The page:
TalkTalk failed to inform 4,545 customers their personal information, including bank account details, were stolen as part of the 2015 data breach.
Viewers contacted BBC Watchdog Live about concerns that their details had been breached by TalkTalk.
But the company had told them that their details were not compromised.
"The customer data referred to by BBC Watchdog relates to the historical October 2015 data breach. It is not a new incident," the firm said.
The BBC consumer show investigated and found the personal details of approximately 4,500 customers available online after a Google search.
The details included full names, addresses, email addresses, dates of birth, TalkTalk customer numbers, mobile numbers and bank details for thousands of customers.
The information is likely to have been online since the breach, without the knowledge of the people affected.
The 2015 attack saw personal details of nearly 157,000 customers accessed, including bank account numbers and sort codes of over 15,000 customers.
The Information Commissioner's Office (ICO) conducted an investigation into the breach, finding multiple failings in TalkTalk's security processes.
As a reflection of "the seriousness of the event", the ICO issued TalkTalk with a record fine of £400,000.
When presented with the findings of the BBC investigation, TalkTalk said it was a genuine error and that it has since written to all impacted customers to apologise.
"The 2015 incident impacted 4% of TalkTalk customers and at the time, we wrote to all those impacted," the company said in a statement.
"In addition, we wrote to our entire base to inform them about the breach, advise them about the risk of scam calls and offer free credit monitoring to protect against fraud.
"A recent investigation has shown that 4,545 customers may have received the wrong notification regarding this incident. This was a genuine error and we have since written to all those impacted to apologise. 99.9% of customers received the correct notification in 2015.
"On their own, none of the details accessed in the 2015 incident could lead to any direct financial loss."
For the last two years Alan, not his real name, has had his phone, email and bank account bombarded with a series of fraudulent attacks.
Whilst Alan will never know if the attacks were a direct result of the TalkTalk data breach, he feels the details leaked are enough to allow fraudsters to impersonate him.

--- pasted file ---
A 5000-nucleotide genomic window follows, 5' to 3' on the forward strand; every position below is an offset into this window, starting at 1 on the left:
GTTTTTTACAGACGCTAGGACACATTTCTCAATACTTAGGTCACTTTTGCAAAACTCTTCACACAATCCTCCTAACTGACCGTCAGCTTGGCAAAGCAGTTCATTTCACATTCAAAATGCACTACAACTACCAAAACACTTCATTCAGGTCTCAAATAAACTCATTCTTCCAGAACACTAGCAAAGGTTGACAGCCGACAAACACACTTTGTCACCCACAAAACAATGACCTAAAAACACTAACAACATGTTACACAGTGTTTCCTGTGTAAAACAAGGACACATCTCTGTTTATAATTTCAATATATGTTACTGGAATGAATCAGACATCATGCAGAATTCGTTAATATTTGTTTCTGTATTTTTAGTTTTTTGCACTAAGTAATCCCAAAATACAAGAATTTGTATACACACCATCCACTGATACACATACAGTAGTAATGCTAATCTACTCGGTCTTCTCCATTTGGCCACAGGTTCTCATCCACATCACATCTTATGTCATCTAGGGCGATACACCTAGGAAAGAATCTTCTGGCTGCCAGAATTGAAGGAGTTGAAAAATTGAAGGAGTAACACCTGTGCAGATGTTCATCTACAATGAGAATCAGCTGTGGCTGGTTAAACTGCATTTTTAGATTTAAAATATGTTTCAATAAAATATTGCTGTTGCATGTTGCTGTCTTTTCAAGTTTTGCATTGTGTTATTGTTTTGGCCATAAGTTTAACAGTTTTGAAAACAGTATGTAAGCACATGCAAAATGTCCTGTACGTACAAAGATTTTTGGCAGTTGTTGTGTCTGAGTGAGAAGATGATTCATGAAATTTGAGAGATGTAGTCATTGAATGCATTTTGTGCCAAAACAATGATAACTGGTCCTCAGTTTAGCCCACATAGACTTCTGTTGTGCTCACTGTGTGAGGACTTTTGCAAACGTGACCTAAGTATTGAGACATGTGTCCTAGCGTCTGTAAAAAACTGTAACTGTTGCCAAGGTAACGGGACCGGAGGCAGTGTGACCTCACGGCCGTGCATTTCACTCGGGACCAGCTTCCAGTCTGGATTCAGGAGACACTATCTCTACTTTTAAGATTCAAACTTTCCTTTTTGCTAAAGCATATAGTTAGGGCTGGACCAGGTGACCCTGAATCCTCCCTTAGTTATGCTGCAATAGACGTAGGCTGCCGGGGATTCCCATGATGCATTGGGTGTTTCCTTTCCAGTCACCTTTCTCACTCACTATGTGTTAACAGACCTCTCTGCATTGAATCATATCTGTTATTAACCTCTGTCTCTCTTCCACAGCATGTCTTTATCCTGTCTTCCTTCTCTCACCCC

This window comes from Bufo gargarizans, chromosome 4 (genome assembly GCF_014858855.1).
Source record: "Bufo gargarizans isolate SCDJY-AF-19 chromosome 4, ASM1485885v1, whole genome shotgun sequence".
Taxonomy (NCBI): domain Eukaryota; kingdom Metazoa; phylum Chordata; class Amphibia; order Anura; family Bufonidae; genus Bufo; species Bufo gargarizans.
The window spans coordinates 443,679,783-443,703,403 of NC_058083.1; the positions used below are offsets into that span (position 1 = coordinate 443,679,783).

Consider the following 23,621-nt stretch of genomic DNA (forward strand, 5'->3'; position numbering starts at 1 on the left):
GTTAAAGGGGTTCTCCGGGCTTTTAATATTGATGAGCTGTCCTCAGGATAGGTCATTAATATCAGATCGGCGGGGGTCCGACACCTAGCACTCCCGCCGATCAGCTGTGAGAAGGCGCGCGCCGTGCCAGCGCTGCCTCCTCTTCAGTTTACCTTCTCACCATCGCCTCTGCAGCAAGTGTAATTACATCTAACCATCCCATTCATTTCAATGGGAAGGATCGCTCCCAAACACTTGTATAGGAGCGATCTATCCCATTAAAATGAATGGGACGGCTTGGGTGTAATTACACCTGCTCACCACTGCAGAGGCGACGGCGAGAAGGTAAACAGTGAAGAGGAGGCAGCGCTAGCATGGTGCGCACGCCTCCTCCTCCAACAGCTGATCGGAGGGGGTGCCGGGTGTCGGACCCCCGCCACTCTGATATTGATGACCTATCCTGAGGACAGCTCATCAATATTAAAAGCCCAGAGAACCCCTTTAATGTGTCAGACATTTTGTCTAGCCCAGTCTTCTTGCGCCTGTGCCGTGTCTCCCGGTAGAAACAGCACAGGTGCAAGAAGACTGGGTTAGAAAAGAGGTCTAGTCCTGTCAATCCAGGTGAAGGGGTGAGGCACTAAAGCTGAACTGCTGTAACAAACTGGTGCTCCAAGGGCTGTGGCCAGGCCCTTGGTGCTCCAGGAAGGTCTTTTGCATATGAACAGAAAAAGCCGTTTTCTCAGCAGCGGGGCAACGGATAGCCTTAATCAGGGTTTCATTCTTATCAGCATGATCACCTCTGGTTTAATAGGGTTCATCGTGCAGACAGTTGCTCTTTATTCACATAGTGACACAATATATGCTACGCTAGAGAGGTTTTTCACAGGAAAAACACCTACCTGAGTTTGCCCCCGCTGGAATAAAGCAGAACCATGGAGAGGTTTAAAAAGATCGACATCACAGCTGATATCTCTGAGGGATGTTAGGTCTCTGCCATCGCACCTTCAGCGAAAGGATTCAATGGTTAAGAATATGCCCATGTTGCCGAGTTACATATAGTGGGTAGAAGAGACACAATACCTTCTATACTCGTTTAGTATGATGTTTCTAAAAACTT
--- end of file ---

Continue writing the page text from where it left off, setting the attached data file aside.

Alan said he felt "extremely uncomfortable" after Watchdog Live showed him that they were able to find his bank account number, sort code and other personal information online.
"I think they've failed their customers on a gigantic scale," he added.
Watchdog Live also spoke to Maureen, not her real name, who was shocked to discover that her details were breached in 2015.
At the time, Maureen was told by TalkTalk that her details had not been stolen.
Maureen has been in touch with TalkTalk on multiple occasions, most recently in May of this year, to raise concerns that her details had been compromised.
But TalkTalk continued to insist that they hadn't. Watchdog Live's investigation found Maureen's sensitive data through a simple online search.
Maureen told the programme: "I've been asking this question since 2015. I'm suffering now for something that I know nothing, absolutely nothing, about.
"I knew something was not right and I kept insisting and they avoided every single time I asked the question 'have my details been compromised?'"
"If the data has come from TalkTalk then obviously we need to go and revisit all of these people who've been told that they weren't exposed and look at what they can do to rectify the harm," online security expert Scott Helme told the programme.
"We're never going to completely erase this data, but what we can do is try to reduce the impact of having lost the data."
Watchdog Live spoke to multiple people who were affected by the TalkTalk data breach.
They said they had been subject to frequent scam calls, and in some cases attempted fraud and identity theft, impacting their credit rating.
These people may never know if their experiences were a direct result of TalkTalk's data breach, or if their details could have been accessed some other way.
Using the information Watchdog found, a fraudster could sign up for services, set up direct debits and purchase goods on their victim's behalf, said Mr Helme.
He added that a scammer could also use this information to pretend to be the victim's bank, in order to gain other information about them.